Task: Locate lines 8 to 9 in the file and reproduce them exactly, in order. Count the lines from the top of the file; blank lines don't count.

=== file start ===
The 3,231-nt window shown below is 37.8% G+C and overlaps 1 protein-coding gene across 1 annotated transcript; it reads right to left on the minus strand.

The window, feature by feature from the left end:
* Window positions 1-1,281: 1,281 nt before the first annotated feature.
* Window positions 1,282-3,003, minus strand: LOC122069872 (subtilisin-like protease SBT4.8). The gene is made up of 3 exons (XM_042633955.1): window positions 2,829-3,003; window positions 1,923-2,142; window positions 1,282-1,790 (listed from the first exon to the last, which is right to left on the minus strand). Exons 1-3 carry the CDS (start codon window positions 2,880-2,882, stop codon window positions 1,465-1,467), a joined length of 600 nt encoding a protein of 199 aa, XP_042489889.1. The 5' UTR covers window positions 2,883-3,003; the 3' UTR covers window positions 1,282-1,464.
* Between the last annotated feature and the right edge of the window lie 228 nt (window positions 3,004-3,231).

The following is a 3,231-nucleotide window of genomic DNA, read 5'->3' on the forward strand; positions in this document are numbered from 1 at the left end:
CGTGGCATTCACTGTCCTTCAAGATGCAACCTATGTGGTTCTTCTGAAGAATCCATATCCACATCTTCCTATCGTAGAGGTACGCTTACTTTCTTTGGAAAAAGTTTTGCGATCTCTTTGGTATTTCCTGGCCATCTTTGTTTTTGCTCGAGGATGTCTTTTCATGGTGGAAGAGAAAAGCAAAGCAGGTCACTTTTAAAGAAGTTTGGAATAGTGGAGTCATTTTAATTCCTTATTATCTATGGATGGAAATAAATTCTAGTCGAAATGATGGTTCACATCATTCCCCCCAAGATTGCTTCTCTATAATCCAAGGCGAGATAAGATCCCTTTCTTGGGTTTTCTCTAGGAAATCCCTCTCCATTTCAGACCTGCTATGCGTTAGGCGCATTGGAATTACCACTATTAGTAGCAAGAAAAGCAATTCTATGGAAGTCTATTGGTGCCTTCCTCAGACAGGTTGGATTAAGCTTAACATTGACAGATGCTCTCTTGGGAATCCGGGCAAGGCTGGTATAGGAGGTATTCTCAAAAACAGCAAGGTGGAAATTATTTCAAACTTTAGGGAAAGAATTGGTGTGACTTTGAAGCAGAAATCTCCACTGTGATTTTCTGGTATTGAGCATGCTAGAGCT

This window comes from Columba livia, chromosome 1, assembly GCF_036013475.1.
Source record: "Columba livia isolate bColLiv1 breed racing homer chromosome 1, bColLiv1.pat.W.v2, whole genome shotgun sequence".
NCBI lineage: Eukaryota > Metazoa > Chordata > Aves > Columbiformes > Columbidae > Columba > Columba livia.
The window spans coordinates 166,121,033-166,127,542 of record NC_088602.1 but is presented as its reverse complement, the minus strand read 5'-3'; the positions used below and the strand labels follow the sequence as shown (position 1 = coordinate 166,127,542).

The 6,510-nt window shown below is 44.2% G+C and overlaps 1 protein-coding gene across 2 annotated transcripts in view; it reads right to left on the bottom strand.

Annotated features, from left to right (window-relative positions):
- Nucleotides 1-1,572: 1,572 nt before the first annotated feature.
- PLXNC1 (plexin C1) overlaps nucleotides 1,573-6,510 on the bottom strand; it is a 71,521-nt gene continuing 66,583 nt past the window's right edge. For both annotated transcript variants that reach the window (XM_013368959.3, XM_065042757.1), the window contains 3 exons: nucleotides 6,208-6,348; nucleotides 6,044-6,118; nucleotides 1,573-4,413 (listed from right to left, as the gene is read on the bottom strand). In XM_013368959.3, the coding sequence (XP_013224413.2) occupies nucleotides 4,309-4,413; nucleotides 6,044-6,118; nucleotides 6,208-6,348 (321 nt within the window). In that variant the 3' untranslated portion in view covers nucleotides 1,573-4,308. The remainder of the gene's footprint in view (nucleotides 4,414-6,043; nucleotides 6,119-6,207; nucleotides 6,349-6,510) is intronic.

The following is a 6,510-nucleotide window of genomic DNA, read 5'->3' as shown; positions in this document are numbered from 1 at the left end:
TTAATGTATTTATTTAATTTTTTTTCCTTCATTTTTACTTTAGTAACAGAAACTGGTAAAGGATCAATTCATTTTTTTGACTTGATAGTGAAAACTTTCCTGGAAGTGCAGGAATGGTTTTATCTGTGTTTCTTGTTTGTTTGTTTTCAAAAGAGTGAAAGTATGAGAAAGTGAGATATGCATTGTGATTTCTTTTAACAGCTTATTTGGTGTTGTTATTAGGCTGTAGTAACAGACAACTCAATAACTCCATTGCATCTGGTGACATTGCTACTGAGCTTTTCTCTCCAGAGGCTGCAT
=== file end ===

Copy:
This window comes from Columba livia, chromosome 1, assembly GCF_036013475.1.
Source record: "Columba livia isolate bColLiv1 breed racing homer chromosome 1, bColLiv1.pat.W.v2, whole genome shotgun sequence".